National Runaway Safeline

VOTM JUNE 2022

June 2022 Volunteer of the Month

Joe Stempel’s first volunteer shift with NRS was in late November 2021. In only seven months, Joe has dedicated twice as many hours as expected of a Crisis Services volunteer. Also, Joe has consistently worked the difficult-to-fill weekend shift. How does he do it? According to Joe, the secret ingredient is the support of the NRS staff and other volunteers… that and a little basketball. Read on to learn more about Joe.

 

NRS: Why did you decide to volunteer with NRS ?

Joe: The reason I wanted to do this opportunity is I’ve been feeling kind of burned out. Working a lot in Economic Consulting, corporate environment. I wanted to “make a difference” and help people, as cliché as that sounds. I really feel like I make an impact at NRS.
The chats that are most impactful is when someone is really in an intense, emotional situation and really need help sorting it out. They just want someone to connect with and provide a listening ear and resources if we can.

NRS:  What keeps you coming back to volunteer week after week?

Joe: I’m very routine based person, you can really make the schedule that works for you and stick with it. I have a set amount of time in the week, I think if most people think about how they’re spending their time they can carve that time out as a time to volunteer. I’ve had a few times that it doesn’t work, which isn’t great, but I like how I can swap some shifts to make up for it. Staffing is super easy, I can just log in and take a shift.
There’s a lot of orgs that do this work, but I’m from Chicago and I recognized this organization and liked the idea of eventually volunteering with a “local org” even if you are national. Week after week, the volunteers and the supervisors/staff are so well organized, the people that have been doing this, the people that do this for a living are just amazing. I’ve been able to learn a lot.
TEAMS chat can be pretty lively. Lots of stuff going on. Sometimes it can be really heated debates and sometimes just super chill. Having a supervisor available is great. Every time I have a question they get back to me in like just a minute. Having them as resource is great, you never feel like you’re on your own.

NRS:  Tell us something you’ve learned from your experiences volunteering with us?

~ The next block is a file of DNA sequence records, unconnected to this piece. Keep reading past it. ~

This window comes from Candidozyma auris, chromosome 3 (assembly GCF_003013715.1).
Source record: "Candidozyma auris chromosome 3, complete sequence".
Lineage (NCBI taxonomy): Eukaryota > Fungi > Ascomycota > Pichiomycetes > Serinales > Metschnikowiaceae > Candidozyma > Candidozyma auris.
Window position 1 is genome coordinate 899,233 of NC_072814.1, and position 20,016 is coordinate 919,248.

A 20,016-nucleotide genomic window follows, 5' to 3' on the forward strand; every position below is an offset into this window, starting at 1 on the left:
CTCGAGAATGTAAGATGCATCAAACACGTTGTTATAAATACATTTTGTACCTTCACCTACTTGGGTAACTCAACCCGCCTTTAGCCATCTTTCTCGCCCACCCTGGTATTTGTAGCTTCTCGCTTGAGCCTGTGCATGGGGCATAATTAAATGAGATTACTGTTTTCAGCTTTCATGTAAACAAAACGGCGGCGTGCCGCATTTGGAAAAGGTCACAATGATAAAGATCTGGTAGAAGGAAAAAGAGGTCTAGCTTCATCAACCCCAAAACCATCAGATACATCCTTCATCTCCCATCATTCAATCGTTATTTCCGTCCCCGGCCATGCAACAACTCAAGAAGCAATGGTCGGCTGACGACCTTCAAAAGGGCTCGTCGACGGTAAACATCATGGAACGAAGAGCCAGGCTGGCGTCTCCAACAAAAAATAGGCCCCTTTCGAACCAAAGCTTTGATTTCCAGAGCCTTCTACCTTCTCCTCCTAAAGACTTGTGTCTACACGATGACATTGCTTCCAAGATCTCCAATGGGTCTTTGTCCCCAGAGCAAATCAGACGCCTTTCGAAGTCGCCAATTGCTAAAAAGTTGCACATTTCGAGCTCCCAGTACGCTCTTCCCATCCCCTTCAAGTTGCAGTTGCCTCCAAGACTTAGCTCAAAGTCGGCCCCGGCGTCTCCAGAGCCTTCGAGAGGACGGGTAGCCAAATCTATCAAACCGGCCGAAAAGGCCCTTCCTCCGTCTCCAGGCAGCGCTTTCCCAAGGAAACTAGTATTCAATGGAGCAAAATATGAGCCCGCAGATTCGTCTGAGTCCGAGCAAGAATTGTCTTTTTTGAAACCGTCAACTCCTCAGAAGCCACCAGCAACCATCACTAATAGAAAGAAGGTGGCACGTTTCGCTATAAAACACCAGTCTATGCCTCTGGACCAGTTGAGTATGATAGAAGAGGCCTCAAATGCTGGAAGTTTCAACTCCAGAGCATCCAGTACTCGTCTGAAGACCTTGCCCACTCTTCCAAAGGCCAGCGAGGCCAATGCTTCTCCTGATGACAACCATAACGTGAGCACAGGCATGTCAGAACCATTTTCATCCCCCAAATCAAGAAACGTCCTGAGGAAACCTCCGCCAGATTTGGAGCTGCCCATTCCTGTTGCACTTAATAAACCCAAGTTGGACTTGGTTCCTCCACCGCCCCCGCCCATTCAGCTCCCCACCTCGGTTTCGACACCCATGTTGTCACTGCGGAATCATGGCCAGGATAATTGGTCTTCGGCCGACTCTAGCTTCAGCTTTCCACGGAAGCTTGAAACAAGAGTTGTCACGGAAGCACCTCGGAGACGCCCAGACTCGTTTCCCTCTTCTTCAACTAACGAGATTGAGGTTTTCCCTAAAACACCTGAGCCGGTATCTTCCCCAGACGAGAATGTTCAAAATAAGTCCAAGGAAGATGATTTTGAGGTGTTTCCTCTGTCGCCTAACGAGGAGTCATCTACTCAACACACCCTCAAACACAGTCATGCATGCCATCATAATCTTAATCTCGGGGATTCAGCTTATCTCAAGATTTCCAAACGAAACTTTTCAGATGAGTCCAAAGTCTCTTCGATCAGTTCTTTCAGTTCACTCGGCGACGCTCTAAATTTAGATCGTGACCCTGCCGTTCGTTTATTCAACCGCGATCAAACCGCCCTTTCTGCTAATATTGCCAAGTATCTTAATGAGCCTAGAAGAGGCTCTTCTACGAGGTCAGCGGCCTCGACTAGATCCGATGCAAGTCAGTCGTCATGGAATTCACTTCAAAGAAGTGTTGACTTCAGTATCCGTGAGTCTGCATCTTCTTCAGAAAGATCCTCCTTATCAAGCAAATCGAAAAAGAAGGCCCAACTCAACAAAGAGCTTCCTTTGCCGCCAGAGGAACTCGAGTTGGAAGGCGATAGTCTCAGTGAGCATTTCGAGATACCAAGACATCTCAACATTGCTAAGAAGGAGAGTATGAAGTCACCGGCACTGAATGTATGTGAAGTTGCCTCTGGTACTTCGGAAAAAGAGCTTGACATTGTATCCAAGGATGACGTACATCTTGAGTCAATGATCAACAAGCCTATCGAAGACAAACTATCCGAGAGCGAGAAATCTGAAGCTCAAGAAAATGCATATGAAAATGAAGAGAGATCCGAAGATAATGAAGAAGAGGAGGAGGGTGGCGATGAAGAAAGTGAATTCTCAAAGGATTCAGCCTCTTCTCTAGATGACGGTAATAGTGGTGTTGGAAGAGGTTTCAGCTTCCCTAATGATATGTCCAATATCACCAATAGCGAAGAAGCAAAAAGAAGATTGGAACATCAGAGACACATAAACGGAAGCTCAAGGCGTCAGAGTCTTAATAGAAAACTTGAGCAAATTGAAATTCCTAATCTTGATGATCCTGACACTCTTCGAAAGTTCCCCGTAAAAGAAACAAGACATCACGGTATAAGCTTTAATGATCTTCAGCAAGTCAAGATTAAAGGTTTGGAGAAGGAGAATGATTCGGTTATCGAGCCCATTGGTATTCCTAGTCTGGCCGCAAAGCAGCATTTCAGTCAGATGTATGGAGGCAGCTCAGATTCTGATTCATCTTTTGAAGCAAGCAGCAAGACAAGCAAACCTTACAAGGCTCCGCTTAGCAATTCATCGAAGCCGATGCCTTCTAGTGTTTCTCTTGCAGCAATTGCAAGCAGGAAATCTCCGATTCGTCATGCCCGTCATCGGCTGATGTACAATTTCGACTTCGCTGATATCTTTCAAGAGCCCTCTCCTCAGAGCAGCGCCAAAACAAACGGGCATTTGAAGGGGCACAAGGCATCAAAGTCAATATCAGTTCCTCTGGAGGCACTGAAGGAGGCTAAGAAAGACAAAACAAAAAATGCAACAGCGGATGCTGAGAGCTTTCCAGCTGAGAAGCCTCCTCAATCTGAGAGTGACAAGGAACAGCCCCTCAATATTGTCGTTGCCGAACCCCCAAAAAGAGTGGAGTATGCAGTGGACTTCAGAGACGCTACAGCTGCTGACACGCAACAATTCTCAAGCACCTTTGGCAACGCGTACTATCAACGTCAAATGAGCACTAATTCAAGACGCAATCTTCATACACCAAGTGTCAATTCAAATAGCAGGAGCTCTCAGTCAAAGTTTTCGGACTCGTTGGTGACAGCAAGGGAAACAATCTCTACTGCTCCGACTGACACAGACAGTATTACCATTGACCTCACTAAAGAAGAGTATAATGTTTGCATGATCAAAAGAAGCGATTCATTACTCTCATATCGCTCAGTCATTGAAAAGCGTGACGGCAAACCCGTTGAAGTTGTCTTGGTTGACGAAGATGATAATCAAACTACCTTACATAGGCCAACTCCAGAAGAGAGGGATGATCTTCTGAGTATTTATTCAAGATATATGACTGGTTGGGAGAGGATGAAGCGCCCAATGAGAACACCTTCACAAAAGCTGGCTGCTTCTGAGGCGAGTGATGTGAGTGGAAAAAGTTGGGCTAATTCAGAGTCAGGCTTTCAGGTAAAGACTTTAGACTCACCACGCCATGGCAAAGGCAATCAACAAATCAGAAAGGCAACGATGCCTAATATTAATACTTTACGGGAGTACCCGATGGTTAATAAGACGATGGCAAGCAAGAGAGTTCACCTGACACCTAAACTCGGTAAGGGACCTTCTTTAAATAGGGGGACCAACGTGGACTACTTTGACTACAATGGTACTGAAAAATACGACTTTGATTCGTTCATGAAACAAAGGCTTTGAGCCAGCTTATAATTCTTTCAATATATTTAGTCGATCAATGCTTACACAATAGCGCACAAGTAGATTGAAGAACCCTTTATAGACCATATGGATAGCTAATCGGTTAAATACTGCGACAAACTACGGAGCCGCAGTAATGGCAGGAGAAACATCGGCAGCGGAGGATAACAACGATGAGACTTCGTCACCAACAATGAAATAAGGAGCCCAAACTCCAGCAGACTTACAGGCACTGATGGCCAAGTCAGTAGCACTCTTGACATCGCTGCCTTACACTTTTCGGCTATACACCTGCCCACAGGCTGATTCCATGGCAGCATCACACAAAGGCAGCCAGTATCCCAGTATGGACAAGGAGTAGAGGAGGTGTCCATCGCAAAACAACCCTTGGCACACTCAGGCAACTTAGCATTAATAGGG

Joe: There’s a lot!
A lot of kids are in really bad situation. Unfortunately, the systems we have in place as a country have don’t provide great solutions all of the time. I’d be lying if I said we “help” them out of their situations, but we listen and help them work on next steps, so that’s enough sometimes. We can provide a lot of help just by listening.
I’ve learned a lot about the resources we do have available. Especially like when I refer them to the Home Free program, that’s very tangible that we can provide.

NRS: Give us a Fun Fact about yourself that you don’t think someone would be able to guess just by meeting you.

Joe: Despite my appearance, I really enjoy playing basketball. Any time we can I enjoy playing 5 v 5 pick-up games, been playing with the same group of guys for like 5 years.
They’re a group of friends I met through Happy Hour, and we become roommates for years. We lived right by a court. After work we’d go and play every day. One thing lead to another and we met some other people who play and just sort of grew from there playing pick-up. It’s really a great way to relieve stress.

NRS: What would you say to someone who was thinking of volunteering with NRS?

Joe: I would say think about why you want to volunteer. It’s a lot of work. But NRS is a great org. Try to not feel like it’s as big of a time commitment as it seems. You might think “Oh I don’t know if I can fit all that.” But all said and done it’s 2-4 hours a week. You can do that.
It’s the most meaningful time I spend in a week. It’s a unique chance to help someone that is in a desperate situation. I get a lot of personal meaning and fulfillment from helping someone in those times. You will not regret the time you spend volunteering here.

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